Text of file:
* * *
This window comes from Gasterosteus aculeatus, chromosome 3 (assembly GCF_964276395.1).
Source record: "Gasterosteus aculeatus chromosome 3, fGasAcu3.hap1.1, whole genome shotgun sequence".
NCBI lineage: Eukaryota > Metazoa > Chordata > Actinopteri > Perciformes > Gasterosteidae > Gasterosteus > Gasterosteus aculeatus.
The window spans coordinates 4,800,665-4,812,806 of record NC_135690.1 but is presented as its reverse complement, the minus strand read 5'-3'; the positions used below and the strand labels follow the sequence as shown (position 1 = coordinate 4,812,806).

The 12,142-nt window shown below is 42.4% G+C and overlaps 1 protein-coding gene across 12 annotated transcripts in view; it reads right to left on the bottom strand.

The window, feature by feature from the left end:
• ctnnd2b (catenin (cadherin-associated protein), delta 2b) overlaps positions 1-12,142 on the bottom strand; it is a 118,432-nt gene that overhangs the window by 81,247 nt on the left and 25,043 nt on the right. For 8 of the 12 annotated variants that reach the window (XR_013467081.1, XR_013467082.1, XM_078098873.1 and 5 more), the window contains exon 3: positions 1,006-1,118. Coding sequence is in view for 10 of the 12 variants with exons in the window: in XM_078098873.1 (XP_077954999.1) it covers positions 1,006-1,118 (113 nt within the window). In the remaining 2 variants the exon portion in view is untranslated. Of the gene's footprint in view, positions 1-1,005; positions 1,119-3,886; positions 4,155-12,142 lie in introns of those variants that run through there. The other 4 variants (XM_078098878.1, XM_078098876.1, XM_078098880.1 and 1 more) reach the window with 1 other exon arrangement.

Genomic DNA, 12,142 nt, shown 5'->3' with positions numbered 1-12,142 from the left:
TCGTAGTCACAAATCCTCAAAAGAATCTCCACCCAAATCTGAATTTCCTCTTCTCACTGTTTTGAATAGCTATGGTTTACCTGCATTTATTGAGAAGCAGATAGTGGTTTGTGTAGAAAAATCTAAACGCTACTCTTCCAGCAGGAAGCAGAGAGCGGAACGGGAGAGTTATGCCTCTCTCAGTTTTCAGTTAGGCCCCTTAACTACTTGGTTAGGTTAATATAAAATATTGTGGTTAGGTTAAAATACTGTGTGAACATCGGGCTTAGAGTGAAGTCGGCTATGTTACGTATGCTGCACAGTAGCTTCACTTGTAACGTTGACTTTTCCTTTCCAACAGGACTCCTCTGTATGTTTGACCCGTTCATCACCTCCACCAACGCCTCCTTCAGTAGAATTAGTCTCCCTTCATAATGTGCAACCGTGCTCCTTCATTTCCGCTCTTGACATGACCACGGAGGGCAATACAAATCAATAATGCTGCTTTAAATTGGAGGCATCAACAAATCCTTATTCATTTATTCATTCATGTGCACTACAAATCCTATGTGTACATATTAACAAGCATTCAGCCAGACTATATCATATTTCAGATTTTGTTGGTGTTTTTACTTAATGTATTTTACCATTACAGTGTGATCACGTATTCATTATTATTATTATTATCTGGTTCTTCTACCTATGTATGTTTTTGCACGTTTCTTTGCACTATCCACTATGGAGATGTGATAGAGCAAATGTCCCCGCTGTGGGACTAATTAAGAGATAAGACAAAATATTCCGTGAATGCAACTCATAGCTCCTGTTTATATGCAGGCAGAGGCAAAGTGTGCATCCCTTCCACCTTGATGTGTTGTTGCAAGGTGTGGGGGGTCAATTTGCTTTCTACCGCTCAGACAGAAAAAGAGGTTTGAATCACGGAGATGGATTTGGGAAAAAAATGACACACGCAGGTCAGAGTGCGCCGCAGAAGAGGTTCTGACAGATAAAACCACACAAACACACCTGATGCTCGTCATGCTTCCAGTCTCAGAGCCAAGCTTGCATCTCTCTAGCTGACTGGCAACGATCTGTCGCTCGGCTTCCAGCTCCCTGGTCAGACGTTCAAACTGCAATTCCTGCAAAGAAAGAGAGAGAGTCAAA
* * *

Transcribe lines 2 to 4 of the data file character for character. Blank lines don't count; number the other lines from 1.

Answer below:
Source record: "Gasterosteus aculeatus chromosome 3, fGasAcu3.hap1.1, whole genome shotgun sequence".
NCBI lineage: Eukaryota > Metazoa > Chordata > Actinopteri > Perciformes > Gasterosteidae > Gasterosteus > Gasterosteus aculeatus.
The window spans coordinates 4,800,665-4,812,806 of record NC_135690.1 but is presented as its reverse complement, the minus strand read 5'-3'; the positions used below and the strand labels follow the sequence as shown (position 1 = coordinate 4,812,806).